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I have a heavy propane forge the shell was made from a section of oxy welding tank.  It's bolted to the stand made from a gas grill cart.  What I did is to arc weld a section of small sq tubing along the side  that a piece of sq stock  fits in . Put  a right angle bend that goes across the front of the forge and I have a sliding third hand for longer work.  For really long or heavy  stock I have a stand that holds the end out side of the forge.

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If you buy from a propane supplier they'll have 0-30psi high pressure, high flow regulators on the shelf. Here in Wasilla Alaska where shipping REALLY raises the price of everything they sell for $26. and change.

Yeah, put a helper on your forge. All my forges except the big coal forge have helpers to support long stock in the forge. I welded square tubing to the frame under the forge chamber as a receiver for the helper. The helper itself is a pair of smaller sq. tubes that insert in the receivers with uprights and a cross bar at the forge floor level. I can slide it in till the bar contacts the outside edge of the forge floor or extend it to hold long stock.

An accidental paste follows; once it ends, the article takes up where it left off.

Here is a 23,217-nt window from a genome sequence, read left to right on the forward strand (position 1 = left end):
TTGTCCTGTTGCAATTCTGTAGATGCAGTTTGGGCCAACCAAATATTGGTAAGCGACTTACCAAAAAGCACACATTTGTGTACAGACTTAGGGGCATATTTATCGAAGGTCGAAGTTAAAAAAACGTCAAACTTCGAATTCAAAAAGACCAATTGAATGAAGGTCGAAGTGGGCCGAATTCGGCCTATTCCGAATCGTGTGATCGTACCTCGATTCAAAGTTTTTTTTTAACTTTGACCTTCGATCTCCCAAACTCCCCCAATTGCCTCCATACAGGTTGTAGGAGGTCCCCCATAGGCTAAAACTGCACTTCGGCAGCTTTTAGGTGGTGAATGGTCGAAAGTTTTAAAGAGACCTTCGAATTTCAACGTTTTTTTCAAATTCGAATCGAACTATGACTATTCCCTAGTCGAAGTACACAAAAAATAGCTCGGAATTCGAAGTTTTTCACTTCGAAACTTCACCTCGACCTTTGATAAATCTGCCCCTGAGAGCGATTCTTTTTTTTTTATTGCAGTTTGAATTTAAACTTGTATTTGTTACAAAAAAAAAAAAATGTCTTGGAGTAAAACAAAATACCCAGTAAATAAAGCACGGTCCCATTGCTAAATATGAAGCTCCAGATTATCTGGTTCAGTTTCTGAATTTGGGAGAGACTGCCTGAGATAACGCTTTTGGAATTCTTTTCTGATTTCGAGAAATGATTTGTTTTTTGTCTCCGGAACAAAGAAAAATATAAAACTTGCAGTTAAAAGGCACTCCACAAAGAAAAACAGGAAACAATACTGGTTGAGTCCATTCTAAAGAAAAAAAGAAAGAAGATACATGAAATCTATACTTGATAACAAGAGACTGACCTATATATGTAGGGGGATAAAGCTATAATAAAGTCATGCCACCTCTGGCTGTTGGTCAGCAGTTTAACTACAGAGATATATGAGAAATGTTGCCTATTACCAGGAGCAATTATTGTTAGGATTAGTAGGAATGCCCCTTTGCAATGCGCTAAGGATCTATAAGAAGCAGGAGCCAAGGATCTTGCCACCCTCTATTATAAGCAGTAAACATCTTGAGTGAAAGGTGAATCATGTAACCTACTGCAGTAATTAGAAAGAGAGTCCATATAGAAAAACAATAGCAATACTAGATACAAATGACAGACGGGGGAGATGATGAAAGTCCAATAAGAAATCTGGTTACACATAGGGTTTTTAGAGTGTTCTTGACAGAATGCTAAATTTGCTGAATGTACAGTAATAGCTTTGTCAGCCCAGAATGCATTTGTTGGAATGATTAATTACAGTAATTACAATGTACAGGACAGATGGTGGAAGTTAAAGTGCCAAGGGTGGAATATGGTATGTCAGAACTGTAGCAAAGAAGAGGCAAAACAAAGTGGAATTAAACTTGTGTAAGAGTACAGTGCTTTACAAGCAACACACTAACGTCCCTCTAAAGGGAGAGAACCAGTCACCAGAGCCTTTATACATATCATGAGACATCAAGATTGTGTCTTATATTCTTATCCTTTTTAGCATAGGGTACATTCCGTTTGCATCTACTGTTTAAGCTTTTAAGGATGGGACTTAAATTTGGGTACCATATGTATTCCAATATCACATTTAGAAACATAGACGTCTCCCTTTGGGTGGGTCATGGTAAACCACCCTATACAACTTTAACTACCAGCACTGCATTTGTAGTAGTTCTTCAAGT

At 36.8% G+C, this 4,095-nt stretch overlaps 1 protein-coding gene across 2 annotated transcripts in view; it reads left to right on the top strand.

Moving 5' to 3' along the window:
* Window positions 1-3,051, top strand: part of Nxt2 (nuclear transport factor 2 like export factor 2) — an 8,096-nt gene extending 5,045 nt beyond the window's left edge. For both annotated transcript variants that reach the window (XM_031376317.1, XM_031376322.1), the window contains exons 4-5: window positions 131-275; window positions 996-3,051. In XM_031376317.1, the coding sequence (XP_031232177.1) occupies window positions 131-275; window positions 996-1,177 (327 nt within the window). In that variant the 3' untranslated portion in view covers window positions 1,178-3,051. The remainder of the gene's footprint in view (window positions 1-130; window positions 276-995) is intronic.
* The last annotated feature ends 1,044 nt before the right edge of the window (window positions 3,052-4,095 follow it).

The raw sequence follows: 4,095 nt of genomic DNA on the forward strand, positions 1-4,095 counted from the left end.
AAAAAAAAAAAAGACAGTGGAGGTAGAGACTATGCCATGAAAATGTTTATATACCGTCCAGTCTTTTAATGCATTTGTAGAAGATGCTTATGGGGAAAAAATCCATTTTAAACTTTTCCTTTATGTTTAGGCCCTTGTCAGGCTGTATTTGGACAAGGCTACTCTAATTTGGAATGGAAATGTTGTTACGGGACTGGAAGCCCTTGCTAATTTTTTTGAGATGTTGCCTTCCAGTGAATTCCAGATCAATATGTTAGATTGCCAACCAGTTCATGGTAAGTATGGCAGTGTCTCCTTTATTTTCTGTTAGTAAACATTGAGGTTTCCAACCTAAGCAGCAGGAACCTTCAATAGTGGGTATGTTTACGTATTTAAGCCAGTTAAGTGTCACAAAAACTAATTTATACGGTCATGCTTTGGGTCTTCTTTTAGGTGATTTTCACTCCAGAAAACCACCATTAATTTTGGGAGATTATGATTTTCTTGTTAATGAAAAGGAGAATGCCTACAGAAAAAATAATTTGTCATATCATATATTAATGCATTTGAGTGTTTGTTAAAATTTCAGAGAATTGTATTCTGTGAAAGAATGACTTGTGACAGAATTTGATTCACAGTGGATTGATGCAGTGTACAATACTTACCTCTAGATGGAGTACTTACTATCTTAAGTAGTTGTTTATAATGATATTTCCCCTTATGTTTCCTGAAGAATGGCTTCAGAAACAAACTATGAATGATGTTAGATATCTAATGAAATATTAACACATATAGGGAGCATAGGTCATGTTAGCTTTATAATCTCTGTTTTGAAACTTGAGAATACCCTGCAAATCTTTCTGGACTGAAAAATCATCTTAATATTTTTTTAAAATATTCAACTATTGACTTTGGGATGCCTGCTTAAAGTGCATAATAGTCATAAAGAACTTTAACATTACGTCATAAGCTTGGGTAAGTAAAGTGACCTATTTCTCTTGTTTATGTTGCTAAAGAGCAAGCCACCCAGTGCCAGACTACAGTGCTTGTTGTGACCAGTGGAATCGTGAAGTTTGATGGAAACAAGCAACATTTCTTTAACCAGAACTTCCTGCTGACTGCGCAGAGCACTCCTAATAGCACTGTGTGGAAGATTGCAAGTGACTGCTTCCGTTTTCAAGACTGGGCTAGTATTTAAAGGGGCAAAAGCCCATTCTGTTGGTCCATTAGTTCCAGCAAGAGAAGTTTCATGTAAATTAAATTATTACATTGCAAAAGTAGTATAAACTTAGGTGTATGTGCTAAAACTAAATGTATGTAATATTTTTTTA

If I'm working stock longer than about 30" I have to use one of the stands. I call the things a "Blacksmith's helper" but that's what I call them I'm sure they have aliases. B)

Frosty The Lucky.

 

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Thank you for the help. The other thread was feeling a bit hostile and condescending. I'm not a fan of either of those features of communication. Had lots of school teachers that were that way, which iI learned nothing from. I often wonder why it is so hard for some people to not assume the worst. 

Anyhow, now I've got a couple more things to do. Then I'll try to figure out how to keep the anvil from dancing away from me when I'm working. 

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This probably belongs in a general topic but since it came up here, I'll comment on it here.  I know this runs a high risk of my sounding preachy and that's not the intent.

Sometimes people will ask questions and then insist that what others are telling them they're doing wrong is right, or say that they'll keep doing what others are telling them anyway.

In my mind, the first can be either an unwillingness to learn, or maybe its just kind of thinking out loud to elicit more argument about why its wrong so that they can learn from it.  The second instance might be because someone just wants to experiment and learn first hand for themselves how things behave.  I think there can be a tendency assume that the behavior always stems from the first reason (unwillingness to learn) and then for the more experienced to not want to waste their time on someone who thinks they already know it all.  I think we'd all benefit from at least starting out with the assumption that we're dealing with option 2 until the posters proves himself to be in camp #1.